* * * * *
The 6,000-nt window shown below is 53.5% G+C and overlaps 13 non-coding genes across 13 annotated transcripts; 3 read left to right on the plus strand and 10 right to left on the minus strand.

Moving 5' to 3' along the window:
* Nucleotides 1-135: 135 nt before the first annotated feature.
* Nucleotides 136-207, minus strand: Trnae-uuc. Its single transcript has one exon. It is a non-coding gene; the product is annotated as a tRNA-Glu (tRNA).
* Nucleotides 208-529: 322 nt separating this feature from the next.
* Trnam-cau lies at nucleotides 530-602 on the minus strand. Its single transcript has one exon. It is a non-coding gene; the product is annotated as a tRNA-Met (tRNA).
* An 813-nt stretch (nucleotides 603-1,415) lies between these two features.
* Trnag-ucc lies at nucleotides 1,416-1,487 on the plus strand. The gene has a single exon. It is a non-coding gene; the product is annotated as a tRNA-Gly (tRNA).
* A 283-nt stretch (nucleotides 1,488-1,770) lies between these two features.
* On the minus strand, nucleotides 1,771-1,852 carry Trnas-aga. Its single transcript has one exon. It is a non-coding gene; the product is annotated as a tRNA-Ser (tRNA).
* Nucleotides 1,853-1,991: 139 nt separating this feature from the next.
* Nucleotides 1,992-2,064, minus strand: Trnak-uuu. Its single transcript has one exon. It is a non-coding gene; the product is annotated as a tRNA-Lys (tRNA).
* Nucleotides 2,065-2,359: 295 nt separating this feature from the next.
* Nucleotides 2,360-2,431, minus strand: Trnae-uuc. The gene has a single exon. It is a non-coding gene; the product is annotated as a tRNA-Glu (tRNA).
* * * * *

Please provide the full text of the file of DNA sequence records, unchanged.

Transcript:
The 6,000-nt window shown below is 53.5% G+C and overlaps 13 non-coding genes across 13 annotated transcripts; 3 read left to right on the plus strand and 10 right to left on the minus strand.

Moving 5' to 3' along the window:
* Nucleotides 1-135: 135 nt before the first annotated feature.
* Nucleotides 136-207, minus strand: Trnae-uuc. Its single transcript has one exon. It is a non-coding gene; the product is annotated as a tRNA-Glu (tRNA).
* Nucleotides 208-529: 322 nt separating this feature from the next.
* Trnam-cau lies at nucleotides 530-602 on the minus strand. Its single transcript has one exon. It is a non-coding gene; the product is annotated as a tRNA-Met (tRNA).
* An 813-nt stretch (nucleotides 603-1,415) lies between these two features.
* Trnag-ucc lies at nucleotides 1,416-1,487 on the plus strand. The gene has a single exon. It is a non-coding gene; the product is annotated as a tRNA-Gly (tRNA).
* A 283-nt stretch (nucleotides 1,488-1,770) lies between these two features.
* On the minus strand, nucleotides 1,771-1,852 carry Trnas-aga. Its single transcript has one exon. It is a non-coding gene; the product is annotated as a tRNA-Ser (tRNA).
* Nucleotides 1,853-1,991: 139 nt separating this feature from the next.
* Nucleotides 1,992-2,064, minus strand: Trnak-uuu. Its single transcript has one exon. It is a non-coding gene; the product is annotated as a tRNA-Lys (tRNA).
* Nucleotides 2,065-2,359: 295 nt separating this feature from the next.
* Nucleotides 2,360-2,431, minus strand: Trnae-uuc. The gene has a single exon. It is a non-coding gene; the product is annotated as a tRNA-Glu (tRNA).